No interns were harmed in the making of this image (via Shutterstock)
The British press has gone big on Prince Harry and his Las Vegas indiscretions.
Harry’s actions, while rash, seem entirely in keeping with how former public-school Army officers behave on holiday. Given his royal status, perhaps it’s easy to understand the intense interest in seeing his crown jewels (a phrase that has surely been worn to threads this week).
But there is another story here that should be of real concern to the news industry. Before the Sun mustered the courage to defy the Palace in publishing the real snaps, which it finally did today, it splashed with a cheeky mock-up of the naked pictures. Hardly surprising, you might think, for the home of the Page 3 girl.
Prince Harry was substituted for a dedicated Sun staffer – but cuddling up to him was Sophie Henderson, 21, currently an intern at the paper.
The Sun has denied that it pressured the young woman to pose in these shots. ‘There is no suggestion that she [Henderson] is in any way unhappy’ a spokeswoman told the Guardian. ‘It was a bit of harmless fun,’ she added.
But was it?
You can’t help wondering about the impact it might have on Sophie’s career prospects: while red-top editors may be impressed by such a gung-ho attitude, many newsrooms are more conservative places.
The Sun should not have asked her to strip, even if she was happy to do so. Even if it was her idea, in fact. And it’s not hard to imagine how hard it could be for an intern to say no to a mighty news editor. The Sun has a duty of care to its staff, and particularly to interns, and this extends to not encouraging young journalists to do things they might later regret.
The maltreatment of interns is a widespread phenomenon. But in the creative industries it finds its zenith.
Years ago I was asked by the BBC to research a possible film by the director Peter Kosminsky, charting how the newsroom culture of the British tabloid press corroded young reporters’ idealism.
I spoke to dozens of journalists about their early experiences in newsrooms. The picture that emerged was of a sad and desperate time. Competition to get a good gig is intense. Fine if you have a starred first from Cambridge, but most wannabe reporters have to just ‘suck it up’.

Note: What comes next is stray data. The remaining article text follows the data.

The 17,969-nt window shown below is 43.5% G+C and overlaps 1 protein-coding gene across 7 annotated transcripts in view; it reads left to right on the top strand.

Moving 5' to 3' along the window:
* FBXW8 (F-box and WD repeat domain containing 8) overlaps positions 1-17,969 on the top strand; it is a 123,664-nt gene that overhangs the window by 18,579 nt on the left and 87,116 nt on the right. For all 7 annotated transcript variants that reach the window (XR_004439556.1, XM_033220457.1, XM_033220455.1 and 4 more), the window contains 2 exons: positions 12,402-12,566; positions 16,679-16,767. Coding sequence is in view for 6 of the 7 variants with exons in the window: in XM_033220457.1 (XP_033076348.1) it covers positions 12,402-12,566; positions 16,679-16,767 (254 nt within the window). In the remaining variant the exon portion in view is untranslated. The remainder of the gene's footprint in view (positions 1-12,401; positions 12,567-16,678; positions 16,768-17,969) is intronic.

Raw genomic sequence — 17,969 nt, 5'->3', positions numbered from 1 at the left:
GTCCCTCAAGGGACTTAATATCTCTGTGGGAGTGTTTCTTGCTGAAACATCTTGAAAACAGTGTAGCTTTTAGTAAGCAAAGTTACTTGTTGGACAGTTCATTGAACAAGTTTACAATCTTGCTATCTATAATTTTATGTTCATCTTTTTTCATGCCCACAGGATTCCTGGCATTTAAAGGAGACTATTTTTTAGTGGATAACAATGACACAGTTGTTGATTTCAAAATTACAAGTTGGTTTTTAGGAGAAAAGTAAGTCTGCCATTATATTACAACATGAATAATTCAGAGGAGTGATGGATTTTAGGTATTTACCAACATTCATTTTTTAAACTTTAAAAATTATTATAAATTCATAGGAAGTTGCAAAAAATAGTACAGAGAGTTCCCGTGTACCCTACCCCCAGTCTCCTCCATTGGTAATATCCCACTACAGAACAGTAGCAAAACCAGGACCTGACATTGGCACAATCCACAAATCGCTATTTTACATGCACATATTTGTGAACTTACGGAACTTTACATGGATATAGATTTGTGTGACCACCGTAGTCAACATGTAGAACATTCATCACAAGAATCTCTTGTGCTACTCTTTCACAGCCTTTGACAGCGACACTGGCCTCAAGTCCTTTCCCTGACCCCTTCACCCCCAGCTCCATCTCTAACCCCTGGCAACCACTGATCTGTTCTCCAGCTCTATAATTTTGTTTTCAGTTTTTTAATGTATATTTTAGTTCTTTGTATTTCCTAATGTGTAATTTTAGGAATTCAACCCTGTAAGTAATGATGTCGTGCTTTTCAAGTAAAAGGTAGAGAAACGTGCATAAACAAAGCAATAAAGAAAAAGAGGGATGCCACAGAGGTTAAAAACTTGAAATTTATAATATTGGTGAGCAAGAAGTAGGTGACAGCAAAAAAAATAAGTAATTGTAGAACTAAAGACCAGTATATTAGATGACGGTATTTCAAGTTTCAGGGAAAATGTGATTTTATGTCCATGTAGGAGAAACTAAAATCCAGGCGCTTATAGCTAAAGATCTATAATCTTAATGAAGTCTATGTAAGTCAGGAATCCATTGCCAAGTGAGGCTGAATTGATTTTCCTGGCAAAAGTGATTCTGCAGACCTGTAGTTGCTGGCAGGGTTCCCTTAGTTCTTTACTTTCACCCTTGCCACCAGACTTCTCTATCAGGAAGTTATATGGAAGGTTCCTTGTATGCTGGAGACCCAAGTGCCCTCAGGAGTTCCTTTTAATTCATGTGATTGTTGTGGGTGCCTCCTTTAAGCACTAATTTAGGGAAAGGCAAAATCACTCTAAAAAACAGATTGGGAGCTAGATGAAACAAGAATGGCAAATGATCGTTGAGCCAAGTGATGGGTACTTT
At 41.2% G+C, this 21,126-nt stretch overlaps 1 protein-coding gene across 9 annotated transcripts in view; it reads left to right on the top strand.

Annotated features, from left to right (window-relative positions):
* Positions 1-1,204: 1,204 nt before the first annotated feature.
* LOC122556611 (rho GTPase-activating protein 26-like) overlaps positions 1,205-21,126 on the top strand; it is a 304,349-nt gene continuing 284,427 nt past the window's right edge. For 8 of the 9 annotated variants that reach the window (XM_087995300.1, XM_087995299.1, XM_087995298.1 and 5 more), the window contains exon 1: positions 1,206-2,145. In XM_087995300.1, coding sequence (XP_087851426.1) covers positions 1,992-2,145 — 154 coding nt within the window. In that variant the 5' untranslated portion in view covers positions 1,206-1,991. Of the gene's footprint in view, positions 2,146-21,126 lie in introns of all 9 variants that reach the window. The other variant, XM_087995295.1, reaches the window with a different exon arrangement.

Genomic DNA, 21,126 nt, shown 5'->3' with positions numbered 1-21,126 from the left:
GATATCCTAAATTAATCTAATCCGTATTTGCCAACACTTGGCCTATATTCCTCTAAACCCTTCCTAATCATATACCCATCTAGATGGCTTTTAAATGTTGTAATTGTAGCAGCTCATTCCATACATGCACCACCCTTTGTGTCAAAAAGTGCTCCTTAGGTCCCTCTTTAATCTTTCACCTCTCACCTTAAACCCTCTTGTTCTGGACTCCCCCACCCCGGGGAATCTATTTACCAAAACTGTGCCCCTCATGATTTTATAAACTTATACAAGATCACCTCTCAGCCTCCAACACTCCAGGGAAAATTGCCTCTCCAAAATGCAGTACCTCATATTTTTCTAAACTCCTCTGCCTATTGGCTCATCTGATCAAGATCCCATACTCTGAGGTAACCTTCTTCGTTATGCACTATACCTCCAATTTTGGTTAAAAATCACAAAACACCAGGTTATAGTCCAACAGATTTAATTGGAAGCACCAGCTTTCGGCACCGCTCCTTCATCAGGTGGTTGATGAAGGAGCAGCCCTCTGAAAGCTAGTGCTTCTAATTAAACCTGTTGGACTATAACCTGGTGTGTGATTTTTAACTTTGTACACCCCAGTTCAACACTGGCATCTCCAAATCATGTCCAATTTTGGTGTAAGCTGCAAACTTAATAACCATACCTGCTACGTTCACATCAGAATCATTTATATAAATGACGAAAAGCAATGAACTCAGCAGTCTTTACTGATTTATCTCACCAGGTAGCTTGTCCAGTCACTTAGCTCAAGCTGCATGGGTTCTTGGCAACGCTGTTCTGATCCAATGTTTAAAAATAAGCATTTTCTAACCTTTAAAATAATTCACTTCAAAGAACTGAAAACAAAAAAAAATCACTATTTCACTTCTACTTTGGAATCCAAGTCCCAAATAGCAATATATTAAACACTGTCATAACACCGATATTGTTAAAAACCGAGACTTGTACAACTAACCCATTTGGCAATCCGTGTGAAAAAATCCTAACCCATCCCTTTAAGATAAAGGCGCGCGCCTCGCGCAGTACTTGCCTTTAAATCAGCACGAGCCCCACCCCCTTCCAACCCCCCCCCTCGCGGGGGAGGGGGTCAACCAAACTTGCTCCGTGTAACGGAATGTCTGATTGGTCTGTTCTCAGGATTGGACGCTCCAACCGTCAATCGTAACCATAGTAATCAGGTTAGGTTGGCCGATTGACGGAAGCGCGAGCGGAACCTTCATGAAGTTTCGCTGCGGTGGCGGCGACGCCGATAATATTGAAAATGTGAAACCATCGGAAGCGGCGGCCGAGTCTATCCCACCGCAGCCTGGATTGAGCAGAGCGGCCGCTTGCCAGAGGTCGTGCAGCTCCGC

I heard of young women asked to pose in bikinis with snakes, or go on a health-damaging diet, or going on a blind date.
Two things emerged.
Without exception, none of them now viewed the things they had done in their first, tentative steps into reporting as noble. They were ashamed or embarrassed of having so clearly compromised their own integrity. Even if at the time they had rationalised it as ‘harmless fun’.
Second, they were all moulded by what they had done. Whether they were aware of it or not, they had let go of something when they accepted that first humiliation. It informed the things that followed.
And for those journalists, the slide into gutter practices that have tainted how many people view journalists – stealing photos of dead relatives from unguarded living rooms, or rooting through celebrities’ bins – started there. Of the journalists I interviewed, it was only the ones who had agreed to do whatever ridiculous thing was asked of them who had ended up using such tactics.
It was the journalists who had the courage to refuse who had more interesting and rewarding careers – as well as having emerged with their dignity intact.
Murdoch would have us believe he is profoundly humbled by the antics of the News of the World and to a lesser extent the Sun. And yet the deep-rooted culture of compromise in exchange for an eye-catching headline clearly lives on at News International. It was encouraged in its journalists from day one – and clearly still is.